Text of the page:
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Marshall football: More schools moving to high-tempo offenses, Herd’s Holliday says

HUNTINGTON, W.Va. -- Marshall's defense struggled last Saturday in the team's 51-41 loss to Purdue, but it wasn't alone in that instance.

There were shootouts aplenty in college football's top 25 alone. Georgia outran Tennessee 51-44. Oregon State edged Arizona 38-35. And how many times does a team score nine touchdowns and lose, like Baylor did against West Virginia, 70-63?

Marshall Coach Doc Holliday said it's a product of the changing face of college football offenses. More and more teams are moving toward high-tempo, 85-play-a-game schemes that spread defenses and employ empty backfields with four- and five-receiver sets.

"It's crazy what's happening in college football," he said. "It really is. It's almost coming down to who's got the ball last. It can be one or two turnovers. In our case, it was one or two turnovers. For some it can be one or two stops."

Holliday gave the example of Texas defensive coordinator Manny Diaz. He considers Diaz, who he knows from his time on North Carolina State's staff, one of the best coordinators in the country on a team that snags the nation's top recruits. Yet the Longhorns had to outlast Oklahoma State 41-36 with the Cowboys starting backup quarterback J.W. Walsh.

The Thundering Herd hosts a high-octane spread offense Saturday when Tulsa visits at 3:30 p.m. (CBS Sports Network), and Holliday said the Herd needs to be ready for another fast-paced game.

"I think everyone's going through some growing pains defensively around the country trying to matchup with what's happened to the offenses," Holliday said. "You've got to catch up quick. I still believe in my heart you win championships by playing great defense. That's still the key to winning championships."

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THE HERD now has its second member of the Biletnikoff Award watch list. Sophomore Tommy Shuler, who leads the nation with 51 catches, was added to the list Tuesday.

He joins senior Aaron Dobson. Shuler was named Conference USA Offensive Player of the Week following his 19-catch performance against Purdue, with broke the school record and tied the conference record for single-game receptions.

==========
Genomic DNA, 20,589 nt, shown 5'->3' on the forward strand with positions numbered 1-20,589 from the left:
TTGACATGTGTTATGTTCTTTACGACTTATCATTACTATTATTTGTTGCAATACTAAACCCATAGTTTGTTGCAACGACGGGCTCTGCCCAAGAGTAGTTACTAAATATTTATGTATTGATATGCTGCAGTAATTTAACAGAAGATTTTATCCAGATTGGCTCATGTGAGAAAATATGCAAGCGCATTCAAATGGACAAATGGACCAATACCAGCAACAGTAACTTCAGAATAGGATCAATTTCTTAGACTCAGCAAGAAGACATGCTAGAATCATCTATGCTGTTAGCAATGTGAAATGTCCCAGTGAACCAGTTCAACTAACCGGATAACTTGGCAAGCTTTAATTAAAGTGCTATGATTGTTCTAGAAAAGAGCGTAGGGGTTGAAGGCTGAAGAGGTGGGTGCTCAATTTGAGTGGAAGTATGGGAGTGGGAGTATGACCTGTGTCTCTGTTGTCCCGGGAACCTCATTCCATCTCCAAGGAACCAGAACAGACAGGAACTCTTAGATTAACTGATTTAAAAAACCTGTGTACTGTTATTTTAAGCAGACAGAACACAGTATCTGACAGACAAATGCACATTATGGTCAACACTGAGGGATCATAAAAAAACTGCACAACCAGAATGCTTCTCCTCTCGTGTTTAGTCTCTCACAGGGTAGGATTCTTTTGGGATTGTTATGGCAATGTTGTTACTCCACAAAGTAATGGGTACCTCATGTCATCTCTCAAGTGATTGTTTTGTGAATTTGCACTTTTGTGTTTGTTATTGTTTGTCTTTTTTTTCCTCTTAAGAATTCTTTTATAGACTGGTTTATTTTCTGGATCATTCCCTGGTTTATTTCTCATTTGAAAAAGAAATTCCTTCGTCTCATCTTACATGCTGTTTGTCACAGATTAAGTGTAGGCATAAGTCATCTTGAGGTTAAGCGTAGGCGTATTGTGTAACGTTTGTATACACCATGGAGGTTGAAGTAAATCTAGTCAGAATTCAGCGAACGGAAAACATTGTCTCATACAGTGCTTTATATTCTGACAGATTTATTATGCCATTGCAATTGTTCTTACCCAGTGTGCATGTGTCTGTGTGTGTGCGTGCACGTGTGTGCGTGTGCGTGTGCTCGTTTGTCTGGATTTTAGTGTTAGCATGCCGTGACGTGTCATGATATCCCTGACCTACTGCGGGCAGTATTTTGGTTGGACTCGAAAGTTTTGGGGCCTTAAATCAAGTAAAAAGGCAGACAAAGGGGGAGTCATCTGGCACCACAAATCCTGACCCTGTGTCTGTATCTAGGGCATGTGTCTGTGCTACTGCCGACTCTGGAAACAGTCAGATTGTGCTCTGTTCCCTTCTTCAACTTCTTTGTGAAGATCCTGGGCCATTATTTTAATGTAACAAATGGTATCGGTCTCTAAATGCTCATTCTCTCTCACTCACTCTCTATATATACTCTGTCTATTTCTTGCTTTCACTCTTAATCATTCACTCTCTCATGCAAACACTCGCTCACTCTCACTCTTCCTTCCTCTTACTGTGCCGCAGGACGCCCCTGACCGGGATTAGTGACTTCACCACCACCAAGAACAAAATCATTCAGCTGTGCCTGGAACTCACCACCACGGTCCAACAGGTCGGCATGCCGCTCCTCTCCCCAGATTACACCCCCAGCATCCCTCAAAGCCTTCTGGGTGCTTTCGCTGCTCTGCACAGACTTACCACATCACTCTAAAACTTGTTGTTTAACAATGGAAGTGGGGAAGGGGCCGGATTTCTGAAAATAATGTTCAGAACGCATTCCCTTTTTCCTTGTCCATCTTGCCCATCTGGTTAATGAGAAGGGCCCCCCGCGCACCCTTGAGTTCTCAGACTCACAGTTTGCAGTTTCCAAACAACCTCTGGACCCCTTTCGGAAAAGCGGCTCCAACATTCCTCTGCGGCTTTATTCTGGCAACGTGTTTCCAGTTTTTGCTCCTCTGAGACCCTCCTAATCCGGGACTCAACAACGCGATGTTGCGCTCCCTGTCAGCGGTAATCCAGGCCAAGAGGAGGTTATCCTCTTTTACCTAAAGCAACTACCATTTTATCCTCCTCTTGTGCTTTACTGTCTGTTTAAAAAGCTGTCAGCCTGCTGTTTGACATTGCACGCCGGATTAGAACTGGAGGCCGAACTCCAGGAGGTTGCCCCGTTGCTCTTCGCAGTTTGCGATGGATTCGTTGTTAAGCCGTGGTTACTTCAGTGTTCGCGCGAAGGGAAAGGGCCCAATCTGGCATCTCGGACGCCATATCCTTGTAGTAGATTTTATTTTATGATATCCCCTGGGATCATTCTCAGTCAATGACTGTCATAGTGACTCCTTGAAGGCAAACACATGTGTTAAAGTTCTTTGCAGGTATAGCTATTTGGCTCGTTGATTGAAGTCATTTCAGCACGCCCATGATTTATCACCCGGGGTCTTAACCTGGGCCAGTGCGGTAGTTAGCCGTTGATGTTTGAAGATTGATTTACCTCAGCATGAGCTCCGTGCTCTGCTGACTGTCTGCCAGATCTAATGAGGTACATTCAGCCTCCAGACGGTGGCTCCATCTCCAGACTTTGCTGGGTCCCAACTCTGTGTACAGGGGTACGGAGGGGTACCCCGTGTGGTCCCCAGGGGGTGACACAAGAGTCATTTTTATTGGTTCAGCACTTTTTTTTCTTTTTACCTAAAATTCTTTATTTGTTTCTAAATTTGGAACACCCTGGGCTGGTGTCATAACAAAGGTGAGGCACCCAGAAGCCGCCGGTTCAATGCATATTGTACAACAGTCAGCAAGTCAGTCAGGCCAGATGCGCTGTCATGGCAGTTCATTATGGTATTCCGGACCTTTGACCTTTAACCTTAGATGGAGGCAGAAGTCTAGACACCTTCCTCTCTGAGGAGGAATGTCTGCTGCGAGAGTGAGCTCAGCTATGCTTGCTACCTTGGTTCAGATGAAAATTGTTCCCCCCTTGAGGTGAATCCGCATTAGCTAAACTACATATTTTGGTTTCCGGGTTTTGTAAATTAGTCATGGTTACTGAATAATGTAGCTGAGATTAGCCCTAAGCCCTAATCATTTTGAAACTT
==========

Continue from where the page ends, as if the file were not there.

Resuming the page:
The award goes to the nation's top receiver. Shuler was one of 11 receivers added to the list.

Holliday said Shuler may not be a big, fast guy, but he's a hard worker with an "it" factor that makes him tough to stop.

"He's extremely quick and he has a great feel for the game as far as finding the open space," he said. "And then (quarterback Rakeem) Cato and him have been playing together for so long, it's almost they have a sense with each other. He can find him, and when he does, good things can happen."

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HOLLIDAY WASN'T too chatty following Saturday's Purdue loss about the gash he suffered across his right cheek during Derek Mitchell's punt return for a touchdown. That didn't change Tuesday as he was sporting nine stitches.

Holliday was cut when an official ran into him while running down the sideline to follow the play. The coach also was flagged for a five-yard delay penalty, but Yahoo! columnist Pat Forde listed Holliday as the coach "who earned his courtesy car" for coaching hurt.

But Holliday said the players didn't pay too much attention to the cut after the game.

"We weren't in a very good mood after the game, because we lost it," he said.

Did he think players might be a little more reticent to complain about simple bumps and bruises when they see their head coach directing the game with blood running down his face?

"I never even thought about that, to be honest," Holliday said.

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ON THE injury front, Holliday said offensive lineman Garrett Scott, receiver Antavious Wilson and corner Travon Van should be ready for Saturday's Tulsa game. Scott and Wilson both left the Purdue game hurt, while Van did not make the trip. Holliday said it was due to an injury of undisclosed nature.

Contact sportswriter Derek Redd at or 304-348-1712. His blog is at


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